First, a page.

5. Contrast Bias

Do you know that trick based on optical illusion, where you are asked to decide whether two squares embedded within another two squares are the same shade of grey – and they turn out to be the same? Our cognitive abilities are reflected in the language and contrasting two or more items is a normal thing. It can, however, lead to contrast bias. 

Contrast bias is closely related to the recency bias, as it happens commonly when there are multiple interviews back-to-back. It occurs when a candidate is compared to another candidate interviewed before them. A strong candidate coming after a very bad one may seem even better than he actually is and vice versa. Contrast bias magnifies our perception of the candidate’s abilities, making us see things differently from what they are.

6. Confirmation Bias

This type of bias is the most common one, as it appears outside of the recruitment process daily. Confirmation bias means favouring information that confirms our pre-existing beliefs. It may, for example, mean preparing a set of interview questions based on a CV that will later during the interview prove or disprove our thesis about the candidate’s suitability. 

The problem is, by doing so we dismiss certain information that could be relevant. You shouldn’t try to validate your assumptions about a candidate but evaluate everything relevant.

Minimise bias in your recruitment process

Eliminating, or at least reducing, bias from interviews is a tedious and difficult process. But knowledge is power, so by acknowledging the existence of the biases mentioned above you’re already a step forward. Here are our 3 suggestions on how to un-bias your interviews.

1. Structure your interview or drop it completely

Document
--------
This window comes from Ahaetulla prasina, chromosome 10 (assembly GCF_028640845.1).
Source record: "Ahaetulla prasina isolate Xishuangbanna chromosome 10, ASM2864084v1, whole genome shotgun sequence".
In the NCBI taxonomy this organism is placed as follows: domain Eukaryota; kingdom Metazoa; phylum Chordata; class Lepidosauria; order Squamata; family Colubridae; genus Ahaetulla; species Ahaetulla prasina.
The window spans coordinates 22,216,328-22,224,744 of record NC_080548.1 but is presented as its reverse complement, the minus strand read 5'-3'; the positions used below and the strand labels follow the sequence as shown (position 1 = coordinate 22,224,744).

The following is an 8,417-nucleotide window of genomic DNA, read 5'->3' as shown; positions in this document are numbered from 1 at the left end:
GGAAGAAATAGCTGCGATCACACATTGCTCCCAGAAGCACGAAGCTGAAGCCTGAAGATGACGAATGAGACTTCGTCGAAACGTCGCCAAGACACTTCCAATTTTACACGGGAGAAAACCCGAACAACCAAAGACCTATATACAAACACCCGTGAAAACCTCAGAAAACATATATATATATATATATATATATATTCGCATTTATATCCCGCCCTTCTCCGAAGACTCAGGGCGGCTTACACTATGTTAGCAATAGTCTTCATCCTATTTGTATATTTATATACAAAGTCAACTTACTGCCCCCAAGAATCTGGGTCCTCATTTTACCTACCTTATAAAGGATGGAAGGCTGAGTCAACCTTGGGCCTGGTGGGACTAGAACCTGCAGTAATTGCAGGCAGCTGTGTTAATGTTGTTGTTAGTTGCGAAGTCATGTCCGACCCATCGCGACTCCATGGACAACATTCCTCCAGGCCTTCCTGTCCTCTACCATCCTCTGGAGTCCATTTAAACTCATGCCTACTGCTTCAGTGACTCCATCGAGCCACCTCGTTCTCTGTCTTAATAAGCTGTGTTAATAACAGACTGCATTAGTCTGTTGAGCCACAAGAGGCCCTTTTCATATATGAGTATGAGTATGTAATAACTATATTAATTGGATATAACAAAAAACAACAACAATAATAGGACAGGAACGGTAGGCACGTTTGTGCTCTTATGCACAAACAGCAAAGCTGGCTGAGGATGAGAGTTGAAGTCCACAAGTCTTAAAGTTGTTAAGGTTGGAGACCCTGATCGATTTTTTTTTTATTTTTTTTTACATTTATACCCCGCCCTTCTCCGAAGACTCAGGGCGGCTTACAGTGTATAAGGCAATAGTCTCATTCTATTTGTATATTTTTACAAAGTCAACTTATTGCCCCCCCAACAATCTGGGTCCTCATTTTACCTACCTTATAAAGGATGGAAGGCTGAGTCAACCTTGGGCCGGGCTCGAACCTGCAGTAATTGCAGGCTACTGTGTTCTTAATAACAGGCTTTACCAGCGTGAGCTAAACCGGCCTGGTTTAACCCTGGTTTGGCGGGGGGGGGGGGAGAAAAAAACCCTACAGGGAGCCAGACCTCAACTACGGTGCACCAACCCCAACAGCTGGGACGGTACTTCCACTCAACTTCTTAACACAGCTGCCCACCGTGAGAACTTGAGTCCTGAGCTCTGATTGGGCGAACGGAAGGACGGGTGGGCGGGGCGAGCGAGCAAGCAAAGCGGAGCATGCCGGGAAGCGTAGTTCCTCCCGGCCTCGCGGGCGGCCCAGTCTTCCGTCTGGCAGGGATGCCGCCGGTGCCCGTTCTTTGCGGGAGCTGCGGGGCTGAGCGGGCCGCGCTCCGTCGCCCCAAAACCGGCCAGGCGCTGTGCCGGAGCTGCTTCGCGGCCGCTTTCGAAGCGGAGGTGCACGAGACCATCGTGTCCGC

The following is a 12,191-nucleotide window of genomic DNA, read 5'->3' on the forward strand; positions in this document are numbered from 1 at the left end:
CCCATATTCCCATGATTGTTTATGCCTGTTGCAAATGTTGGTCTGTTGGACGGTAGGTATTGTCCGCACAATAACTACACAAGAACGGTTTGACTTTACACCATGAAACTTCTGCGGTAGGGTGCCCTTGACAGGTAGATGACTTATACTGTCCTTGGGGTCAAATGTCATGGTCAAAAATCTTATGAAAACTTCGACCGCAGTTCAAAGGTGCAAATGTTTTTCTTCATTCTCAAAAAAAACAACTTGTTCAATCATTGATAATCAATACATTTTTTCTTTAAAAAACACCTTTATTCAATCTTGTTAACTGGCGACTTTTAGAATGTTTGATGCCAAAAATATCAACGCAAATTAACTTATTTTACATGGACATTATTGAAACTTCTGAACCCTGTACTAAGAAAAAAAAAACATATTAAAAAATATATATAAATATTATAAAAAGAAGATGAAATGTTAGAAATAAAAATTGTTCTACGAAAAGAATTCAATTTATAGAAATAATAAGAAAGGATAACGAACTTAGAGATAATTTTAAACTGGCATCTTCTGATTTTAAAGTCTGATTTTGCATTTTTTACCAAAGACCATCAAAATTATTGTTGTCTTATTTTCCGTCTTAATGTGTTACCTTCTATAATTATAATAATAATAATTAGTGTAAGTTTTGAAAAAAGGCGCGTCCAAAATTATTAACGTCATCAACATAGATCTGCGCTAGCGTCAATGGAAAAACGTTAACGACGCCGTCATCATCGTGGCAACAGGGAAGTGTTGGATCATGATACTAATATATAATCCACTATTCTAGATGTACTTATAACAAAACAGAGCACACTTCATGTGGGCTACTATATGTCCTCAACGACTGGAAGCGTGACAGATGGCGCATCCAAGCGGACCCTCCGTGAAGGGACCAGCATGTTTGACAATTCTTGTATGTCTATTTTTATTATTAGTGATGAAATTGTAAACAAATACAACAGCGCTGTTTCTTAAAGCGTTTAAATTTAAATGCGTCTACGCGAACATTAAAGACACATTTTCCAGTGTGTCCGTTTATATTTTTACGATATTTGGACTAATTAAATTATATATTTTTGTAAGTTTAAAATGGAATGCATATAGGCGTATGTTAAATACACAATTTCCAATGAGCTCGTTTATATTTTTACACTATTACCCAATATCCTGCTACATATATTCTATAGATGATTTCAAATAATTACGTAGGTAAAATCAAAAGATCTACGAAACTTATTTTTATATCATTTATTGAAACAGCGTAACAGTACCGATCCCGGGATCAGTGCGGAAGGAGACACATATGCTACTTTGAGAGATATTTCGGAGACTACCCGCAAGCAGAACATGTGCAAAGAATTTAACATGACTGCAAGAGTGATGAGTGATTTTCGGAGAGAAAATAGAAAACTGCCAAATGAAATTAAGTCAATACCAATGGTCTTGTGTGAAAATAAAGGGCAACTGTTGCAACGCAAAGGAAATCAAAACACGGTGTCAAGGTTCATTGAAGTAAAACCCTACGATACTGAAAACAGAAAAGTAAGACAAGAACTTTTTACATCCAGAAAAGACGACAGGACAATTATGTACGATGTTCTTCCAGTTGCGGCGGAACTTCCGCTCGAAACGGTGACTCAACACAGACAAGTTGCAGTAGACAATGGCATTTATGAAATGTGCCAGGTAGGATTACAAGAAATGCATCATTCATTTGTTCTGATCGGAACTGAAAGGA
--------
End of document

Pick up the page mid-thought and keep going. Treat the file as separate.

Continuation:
Following the research quoted by Harvard Business Review, unstructured interviews, i.e. those lacking pre-defined questions, are often unreliable when trying to predict the job success of a candidate. 

Standardise the interviewing process by crafting a list of questions. They should be relevant for the position and presented to all applicants in the same order. That way you can focus on the information about skills and experience rather than what the person is like. 

Structured interviews increase accuracy and reduce bias, as claimed by the 2002 study by Bauer & Baltes. That’s because a go-with-a-flow type of job interview is hardly accurate. You end up asking each candidate a different set of questions, very often based on their profile which in turn leads to a possible bias. 

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As found in this Humanly article, a good way to start creating your list of questions is to focus on behavioural and situational questions. They allow your applicants to have enough room for expressing themselves – yet within the scope relevant to the job. Some of the questions mentioned in the article are:

  • Tell me about a time you failed. How did you deal with the situation and what did you learn?

  • What would you do if an important task was not up to standard, but the deadline to complete it had passed?